Periosteal chondrosarcoma presents as a large mass, usually measuring over 5 cm, located directly on the bone surface and associated with erosion or invasion of the subjacent cortical bone [Figure 2]. Grossly, it is lobulated, and its cut surface is greyish and glistening, frequently with gritty areas of calcification.
Periosteal chondrosarcoma is characterized by lobular growth of most often moderately cellular cartilage exhibiting myxoid matrix, frequent calcifications, and endochondral ossification. The neoplastic chondrocytes show variable degrees of cytological atypia, although marked nuclear pleomorphism is not a feature of periosteal chondrosarcoma. Osteoid or bone directly formed by the neoplastic chondrocytes is absent. Mitosis figures are very rare.
Invasion of the underlying cortex is present, even in tumors less than 5 cm. Also, involvement of medullary canal is seen in a proportion of cases, as is invasion of soft tissues. In a subset of cases (50%, in our experience) the periphery of the tumor is encased by a complete or incomplete layer of mature cortical bone[16,22].
A subset of periosteal chondrosarcomas harbors heterozygous, somatic IDH1 R132C mutations[17,22,23]. IDH1 is a metabolic enzyme of the tricarboxylic acid cycle that catalyzes the conversion of isocitrate to α-ketoglutarate.
Mutated IDH1 has reduced catalytic activity for the production of α-ketoglutarate and increased catalytic activity for the production of 2-hydroxyglutarate, due to an acquired neomorphic activity.
The elevated level of the oncometabolite 2-hydroxyglutarate epigenetically inhibits osteogenic differentiation of mesenchymal stem cells through histone hypermethylation in the promoter regions of alkaline phosphatase. It also promotes chondrogenic differentiation through histone modifications of promoter regions of master transcription factors for chondrogenesis, SOX9 and COL2A1[25,26].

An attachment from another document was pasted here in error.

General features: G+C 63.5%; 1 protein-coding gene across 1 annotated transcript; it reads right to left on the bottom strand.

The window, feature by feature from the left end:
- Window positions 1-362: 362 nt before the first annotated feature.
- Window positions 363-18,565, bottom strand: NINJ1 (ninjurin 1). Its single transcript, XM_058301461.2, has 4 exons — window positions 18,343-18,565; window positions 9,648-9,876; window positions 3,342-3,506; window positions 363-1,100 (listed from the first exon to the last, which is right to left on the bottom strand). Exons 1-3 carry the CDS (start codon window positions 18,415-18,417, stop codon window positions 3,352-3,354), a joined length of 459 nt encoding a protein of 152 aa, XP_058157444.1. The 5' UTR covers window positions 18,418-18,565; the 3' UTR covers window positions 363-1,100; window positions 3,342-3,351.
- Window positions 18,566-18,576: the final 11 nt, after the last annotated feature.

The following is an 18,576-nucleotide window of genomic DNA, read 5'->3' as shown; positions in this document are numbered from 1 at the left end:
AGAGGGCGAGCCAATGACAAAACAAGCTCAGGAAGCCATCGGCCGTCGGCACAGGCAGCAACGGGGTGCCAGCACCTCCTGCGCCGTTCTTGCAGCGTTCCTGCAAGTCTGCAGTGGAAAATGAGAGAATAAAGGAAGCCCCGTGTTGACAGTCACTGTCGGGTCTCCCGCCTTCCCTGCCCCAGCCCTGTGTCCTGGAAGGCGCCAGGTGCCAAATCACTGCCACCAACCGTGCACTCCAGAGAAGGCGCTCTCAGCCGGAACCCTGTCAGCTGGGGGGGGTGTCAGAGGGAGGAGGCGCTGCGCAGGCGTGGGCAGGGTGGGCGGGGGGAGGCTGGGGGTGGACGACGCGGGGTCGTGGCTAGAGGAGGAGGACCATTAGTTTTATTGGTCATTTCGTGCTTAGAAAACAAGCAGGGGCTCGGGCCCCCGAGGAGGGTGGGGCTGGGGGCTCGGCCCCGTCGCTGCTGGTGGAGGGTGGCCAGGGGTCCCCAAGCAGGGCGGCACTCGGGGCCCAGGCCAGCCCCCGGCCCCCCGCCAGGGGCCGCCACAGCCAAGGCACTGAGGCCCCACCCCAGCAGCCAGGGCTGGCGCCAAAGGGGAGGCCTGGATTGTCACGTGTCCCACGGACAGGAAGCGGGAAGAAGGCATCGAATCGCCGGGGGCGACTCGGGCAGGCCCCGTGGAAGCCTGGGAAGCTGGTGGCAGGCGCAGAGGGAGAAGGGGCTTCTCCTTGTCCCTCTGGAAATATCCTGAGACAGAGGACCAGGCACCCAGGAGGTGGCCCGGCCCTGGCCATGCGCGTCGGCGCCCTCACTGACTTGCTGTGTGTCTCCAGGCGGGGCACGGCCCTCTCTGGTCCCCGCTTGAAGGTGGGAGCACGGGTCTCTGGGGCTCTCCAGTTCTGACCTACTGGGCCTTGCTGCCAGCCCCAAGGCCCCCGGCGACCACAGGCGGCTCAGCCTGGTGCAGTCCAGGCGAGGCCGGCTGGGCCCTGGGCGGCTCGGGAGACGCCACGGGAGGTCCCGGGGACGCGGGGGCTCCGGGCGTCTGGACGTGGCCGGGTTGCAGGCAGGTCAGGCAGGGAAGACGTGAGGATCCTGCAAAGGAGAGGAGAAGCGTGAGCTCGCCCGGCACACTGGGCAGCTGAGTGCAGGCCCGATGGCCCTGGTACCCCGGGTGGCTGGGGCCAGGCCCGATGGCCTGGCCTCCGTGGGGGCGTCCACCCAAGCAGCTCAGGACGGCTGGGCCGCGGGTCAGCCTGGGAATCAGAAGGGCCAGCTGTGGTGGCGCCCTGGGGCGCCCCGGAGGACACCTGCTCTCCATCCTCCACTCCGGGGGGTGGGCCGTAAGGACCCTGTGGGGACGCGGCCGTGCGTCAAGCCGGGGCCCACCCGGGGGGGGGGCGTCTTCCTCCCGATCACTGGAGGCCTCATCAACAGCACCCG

Loss of protein expression of cell cycle regulator CDKN2A/P16/INK4A is found in 50% of cases of periosteal chondrosarcomas suggesting that the pRB pathway is involved in tumoral progression.
The commercially available IDH1 R132H antibody is a highly specific and sensitive marker for the detection of the R132H mutant allele, but does not detect other IDH mutants, including the R132C found in periosteal chondrosarcomas.
IDH mutational analysis can be useful in differentiating periosteal chondrosarcoma from the more aggressive periosteal osteosarcoma, but it does not discriminate between periosteal chondroma and periosteal chondrosarcoma.
The main differential diagnosis is periosteal chondroma, which occurs predominantly in younger adults and children (peak incidence in the second decade) in the proximal humerus and the short tubular bones of the hands. Radiographically, it shows solid periosteal bone buttressing, which is absent in periosteal chondrosarcoma. Although some overlap in size might exist, periosteal chondromas are, on average, smaller than periosteal chondrosarcomas, the former only rarely exceeding 3 cm. Periosteal chondroma can erode and scallop the cortical bone, thus tumor nodules within the sclerotic cortex can be seen sometimes. They do not represent true invasion, but an artifact due to tangential sectioning. Real invasion of cortical bone and soft tissues is absent. Histologically, periosteal chondromas are usually hypocellular and devoid of cytological atypia.